How To Manipulate Images With The Photoshop Clone Stamp Tool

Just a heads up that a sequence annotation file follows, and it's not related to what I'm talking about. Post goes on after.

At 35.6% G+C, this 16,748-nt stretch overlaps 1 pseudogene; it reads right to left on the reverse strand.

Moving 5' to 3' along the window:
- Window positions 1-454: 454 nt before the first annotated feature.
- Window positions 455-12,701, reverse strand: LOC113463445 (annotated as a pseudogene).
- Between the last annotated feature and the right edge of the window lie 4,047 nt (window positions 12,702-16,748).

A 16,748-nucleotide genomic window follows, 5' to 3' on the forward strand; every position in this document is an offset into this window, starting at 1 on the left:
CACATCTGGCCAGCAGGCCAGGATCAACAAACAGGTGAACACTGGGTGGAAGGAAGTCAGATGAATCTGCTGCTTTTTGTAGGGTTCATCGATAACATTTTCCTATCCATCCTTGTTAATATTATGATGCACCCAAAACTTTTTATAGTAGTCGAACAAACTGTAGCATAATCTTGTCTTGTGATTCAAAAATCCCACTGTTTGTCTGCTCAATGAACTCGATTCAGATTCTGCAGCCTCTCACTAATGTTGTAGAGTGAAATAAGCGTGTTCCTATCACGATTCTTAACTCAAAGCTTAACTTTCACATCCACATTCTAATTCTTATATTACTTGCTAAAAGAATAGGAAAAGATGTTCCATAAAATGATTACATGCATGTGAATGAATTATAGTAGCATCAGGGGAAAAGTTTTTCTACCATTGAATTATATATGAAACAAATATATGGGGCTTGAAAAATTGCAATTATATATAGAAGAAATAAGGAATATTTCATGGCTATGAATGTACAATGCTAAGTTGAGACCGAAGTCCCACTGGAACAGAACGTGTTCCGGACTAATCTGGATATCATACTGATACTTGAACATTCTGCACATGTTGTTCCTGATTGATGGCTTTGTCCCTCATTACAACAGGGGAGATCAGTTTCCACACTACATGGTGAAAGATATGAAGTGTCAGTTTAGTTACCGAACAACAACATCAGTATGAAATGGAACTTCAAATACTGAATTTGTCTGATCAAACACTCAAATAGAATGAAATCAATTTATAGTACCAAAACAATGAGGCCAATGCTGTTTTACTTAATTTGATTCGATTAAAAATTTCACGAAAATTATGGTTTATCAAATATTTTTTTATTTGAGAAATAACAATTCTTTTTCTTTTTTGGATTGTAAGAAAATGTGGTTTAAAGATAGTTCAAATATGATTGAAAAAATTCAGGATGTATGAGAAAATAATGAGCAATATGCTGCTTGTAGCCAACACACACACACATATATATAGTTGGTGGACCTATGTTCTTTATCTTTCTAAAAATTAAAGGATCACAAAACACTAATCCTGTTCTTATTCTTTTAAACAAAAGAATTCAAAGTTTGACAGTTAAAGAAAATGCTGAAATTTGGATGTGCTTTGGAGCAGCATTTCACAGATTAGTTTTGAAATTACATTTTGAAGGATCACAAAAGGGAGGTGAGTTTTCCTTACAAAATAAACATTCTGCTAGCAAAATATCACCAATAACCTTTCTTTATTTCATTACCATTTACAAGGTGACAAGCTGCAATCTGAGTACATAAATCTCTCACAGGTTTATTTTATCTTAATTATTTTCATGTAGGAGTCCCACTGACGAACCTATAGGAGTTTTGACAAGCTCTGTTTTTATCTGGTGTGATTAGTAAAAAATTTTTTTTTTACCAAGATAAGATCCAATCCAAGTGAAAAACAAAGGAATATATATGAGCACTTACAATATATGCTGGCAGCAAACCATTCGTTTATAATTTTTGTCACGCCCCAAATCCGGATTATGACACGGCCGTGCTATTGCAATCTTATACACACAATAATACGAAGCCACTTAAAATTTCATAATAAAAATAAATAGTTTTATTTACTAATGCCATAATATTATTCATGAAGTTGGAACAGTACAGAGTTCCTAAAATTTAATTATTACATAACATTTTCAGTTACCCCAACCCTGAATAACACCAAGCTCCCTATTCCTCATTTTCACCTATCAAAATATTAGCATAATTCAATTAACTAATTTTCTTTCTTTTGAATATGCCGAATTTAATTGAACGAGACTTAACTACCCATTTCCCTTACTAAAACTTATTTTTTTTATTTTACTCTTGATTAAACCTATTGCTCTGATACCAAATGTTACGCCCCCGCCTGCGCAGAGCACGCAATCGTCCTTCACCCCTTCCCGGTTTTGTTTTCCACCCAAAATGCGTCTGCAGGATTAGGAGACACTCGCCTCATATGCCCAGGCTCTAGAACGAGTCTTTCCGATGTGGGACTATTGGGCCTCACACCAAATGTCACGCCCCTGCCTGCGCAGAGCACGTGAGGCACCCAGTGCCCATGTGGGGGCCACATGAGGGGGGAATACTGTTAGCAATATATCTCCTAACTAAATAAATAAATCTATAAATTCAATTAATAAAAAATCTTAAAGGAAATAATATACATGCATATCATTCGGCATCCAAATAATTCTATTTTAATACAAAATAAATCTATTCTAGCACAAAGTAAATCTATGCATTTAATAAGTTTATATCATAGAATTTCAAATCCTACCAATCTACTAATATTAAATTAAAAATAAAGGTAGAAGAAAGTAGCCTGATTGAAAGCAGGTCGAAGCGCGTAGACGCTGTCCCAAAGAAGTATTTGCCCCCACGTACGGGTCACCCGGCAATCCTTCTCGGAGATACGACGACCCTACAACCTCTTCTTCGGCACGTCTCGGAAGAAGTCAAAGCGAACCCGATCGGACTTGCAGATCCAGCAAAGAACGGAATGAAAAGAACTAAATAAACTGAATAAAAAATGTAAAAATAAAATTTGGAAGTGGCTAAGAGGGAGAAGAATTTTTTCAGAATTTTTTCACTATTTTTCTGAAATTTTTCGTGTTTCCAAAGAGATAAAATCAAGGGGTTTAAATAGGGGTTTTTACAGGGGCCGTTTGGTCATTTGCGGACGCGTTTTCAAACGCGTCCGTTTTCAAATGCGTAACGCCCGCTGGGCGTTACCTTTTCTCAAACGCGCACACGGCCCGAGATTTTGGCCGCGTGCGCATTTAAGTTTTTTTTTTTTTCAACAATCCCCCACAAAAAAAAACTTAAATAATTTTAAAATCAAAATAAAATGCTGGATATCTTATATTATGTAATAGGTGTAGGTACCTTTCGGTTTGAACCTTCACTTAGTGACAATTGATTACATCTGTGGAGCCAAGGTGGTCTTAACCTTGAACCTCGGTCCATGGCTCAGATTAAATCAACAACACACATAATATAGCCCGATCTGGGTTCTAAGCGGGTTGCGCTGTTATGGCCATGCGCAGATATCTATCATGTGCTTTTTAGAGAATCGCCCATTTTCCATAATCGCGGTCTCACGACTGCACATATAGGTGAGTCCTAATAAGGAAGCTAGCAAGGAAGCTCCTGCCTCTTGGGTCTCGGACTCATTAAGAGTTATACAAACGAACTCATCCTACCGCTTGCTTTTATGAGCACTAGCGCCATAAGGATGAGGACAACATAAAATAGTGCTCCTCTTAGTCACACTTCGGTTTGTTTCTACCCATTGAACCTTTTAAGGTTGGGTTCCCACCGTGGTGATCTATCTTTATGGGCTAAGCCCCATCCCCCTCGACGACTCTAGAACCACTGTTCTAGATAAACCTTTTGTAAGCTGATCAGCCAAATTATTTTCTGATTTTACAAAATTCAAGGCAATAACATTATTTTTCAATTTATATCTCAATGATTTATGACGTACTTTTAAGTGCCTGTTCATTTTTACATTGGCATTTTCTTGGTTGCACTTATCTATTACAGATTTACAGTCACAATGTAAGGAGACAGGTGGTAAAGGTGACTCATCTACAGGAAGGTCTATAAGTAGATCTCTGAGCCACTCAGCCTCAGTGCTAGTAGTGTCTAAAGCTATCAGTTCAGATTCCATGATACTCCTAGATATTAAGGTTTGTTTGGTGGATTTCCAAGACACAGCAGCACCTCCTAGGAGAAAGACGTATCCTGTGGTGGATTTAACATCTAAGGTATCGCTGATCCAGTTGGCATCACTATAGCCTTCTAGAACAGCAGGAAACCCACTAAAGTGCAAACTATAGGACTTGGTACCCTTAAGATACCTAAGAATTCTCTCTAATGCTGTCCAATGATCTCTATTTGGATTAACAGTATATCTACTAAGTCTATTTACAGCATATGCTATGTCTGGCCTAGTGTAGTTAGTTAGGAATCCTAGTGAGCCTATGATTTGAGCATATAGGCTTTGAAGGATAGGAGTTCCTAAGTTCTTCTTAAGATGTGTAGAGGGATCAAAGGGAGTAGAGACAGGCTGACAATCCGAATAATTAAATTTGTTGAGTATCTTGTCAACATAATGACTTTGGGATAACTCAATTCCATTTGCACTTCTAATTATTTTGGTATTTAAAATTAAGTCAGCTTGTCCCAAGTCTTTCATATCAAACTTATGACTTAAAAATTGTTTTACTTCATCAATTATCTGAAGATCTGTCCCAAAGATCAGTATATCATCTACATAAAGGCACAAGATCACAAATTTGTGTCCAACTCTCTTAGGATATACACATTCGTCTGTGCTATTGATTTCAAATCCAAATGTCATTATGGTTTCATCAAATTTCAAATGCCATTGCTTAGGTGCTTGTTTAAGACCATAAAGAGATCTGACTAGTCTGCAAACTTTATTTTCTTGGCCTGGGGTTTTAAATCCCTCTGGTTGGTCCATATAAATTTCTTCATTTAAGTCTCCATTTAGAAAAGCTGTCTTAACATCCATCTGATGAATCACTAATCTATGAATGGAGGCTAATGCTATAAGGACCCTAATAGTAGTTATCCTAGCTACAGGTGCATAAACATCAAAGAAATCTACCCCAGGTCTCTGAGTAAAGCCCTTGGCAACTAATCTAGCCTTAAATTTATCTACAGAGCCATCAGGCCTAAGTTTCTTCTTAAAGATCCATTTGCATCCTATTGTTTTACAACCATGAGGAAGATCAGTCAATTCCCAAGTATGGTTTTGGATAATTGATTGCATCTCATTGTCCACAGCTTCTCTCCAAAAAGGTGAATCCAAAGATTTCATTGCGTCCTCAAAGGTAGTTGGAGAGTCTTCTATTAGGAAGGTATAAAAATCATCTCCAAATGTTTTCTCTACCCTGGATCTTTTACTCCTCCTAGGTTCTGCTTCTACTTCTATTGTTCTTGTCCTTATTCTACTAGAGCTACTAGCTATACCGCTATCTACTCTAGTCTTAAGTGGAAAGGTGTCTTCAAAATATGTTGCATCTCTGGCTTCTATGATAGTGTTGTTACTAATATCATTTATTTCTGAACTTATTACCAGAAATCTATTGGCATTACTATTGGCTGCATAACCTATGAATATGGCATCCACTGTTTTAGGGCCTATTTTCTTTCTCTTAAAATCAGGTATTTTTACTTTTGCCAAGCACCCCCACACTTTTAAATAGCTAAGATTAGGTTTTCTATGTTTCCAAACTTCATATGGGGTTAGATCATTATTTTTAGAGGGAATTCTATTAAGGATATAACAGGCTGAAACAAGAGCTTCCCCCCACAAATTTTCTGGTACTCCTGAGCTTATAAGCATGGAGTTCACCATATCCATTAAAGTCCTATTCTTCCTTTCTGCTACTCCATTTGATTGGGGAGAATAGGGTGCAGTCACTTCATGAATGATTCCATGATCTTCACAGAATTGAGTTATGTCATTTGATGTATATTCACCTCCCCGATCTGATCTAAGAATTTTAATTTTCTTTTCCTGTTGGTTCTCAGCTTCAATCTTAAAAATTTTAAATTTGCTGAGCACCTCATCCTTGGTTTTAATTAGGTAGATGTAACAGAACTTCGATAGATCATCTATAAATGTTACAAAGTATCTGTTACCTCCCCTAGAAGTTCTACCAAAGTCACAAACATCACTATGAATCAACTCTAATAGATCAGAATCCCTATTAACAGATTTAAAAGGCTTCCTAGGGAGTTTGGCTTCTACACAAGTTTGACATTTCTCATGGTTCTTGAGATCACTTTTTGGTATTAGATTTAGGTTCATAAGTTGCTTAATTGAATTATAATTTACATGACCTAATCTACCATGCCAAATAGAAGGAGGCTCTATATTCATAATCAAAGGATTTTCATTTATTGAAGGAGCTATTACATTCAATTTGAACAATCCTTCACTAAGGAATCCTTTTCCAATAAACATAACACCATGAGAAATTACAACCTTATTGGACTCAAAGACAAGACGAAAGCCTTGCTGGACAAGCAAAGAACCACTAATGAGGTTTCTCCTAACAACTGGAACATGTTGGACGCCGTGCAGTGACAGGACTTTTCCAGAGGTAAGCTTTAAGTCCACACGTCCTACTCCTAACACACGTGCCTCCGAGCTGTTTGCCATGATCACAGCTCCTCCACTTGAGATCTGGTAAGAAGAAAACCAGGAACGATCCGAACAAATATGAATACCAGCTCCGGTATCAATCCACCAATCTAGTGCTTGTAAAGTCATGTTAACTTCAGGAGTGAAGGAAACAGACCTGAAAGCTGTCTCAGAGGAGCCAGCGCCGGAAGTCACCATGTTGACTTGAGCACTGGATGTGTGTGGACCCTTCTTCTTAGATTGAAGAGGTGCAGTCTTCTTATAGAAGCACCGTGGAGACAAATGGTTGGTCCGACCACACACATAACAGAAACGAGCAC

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From teaching Photoshop over the last few years, I can say without a doubt, that the Clone Stamp tool is the one that beginners enjoy using the most. And why wouldn’t they? It is great fun removing people from your photographs, adding bits from other pictures and filling in missing parts on damaged photographs. The Clone tool is a vital element in the retoucher’s toolbox. So how does it work? The Clone Stamp tool samples pixels from one area of an image and copies them to another part of the image. You are literally using a paint brush to paint pixels from part of an image onto another par. You can use any brush tip or shape with the Clone Stamp tool, allowing you to control very precisely the area that you are cloning to and from. You can also sample from one image and apply the clone in another image, as long as both images are in the same color mode. In this simple example, I’m going to remove a butterfly from a tar macadam background, but the concept is the same with any image you choose. 1. Open up your image in Photoshop. clone 2. Select the Clone Stamp tool (clip_image001). CloneStampToo. 3. On the tool options bar, open the Brush pop-up palette and select a medium-sized brush with a medium soft edge. For this example, I set the brush diameter to 200 pixels and the hardness to 50%. It’s a good idea to use a soft edge brush, otherwise you will see a very hard line where the cloning takes place. Brushes 4. Then, make sure that the Aligned option is selected. ToolOptions Now you need to set up your sample point in the area in the area you want to duplicate and clone to another area. When you select Aligned in the options bar, it means you will reuse the most current sampling point no matter how often you stop and resume painting. When Aligned is deselected, you’ll reuse the same sampled pixels every time you paint. 5. Move the Clone Stamp tool pointer to the dark area on the left side of the butterfly. Hold down Alt (Windows) or Option (Mac) and the pointer appears as target crosshairs. Click once to set that point as your sampling point. Release the Alt or Option key. SampledArea 6. Click and drag the Clone Stamp tool over a small area of the butterfly’s wing. As you drag the wing will start to disappear as it is replaced with the pixels you’re sampling from another part of the image. The crosshairs that appear to the right of the Clone Stamp tool indicate the source area of the image that you are replicating as you drag. CloningWhiteArea 7. Release the mouse button and move the pointer to another part of the butterfly wing. The crosshairs maintain the same spatial relationship to the Clone Stamp tool pointer that they had when you made the first stroke. This is because you set the Aligned option when you were setting up your brush. 8. You can reset your sample area anytime by holding down the Alt (Windows) or Option (Mac) key and clicking once. You will need to do this several times to completely remove the butterfly, and don’t forget to resize your brush as you go. Keep cloning until you have removed the side of the butterfly on the dark side of the tar macadam. 9. Reset your sample point and work on the white side until you have cloned “out” the other side of the butterfly. To finish the area where the butterfly sat, take samples above and below. CentreArea And that’s it. Don’t be afraid to keep resampling as you work through your cloning. If you do a lot of cloning, you’ll find using the shortcuts become second nature very quickly. Finished Is the Clone Stamp Tool an important part of your workflow?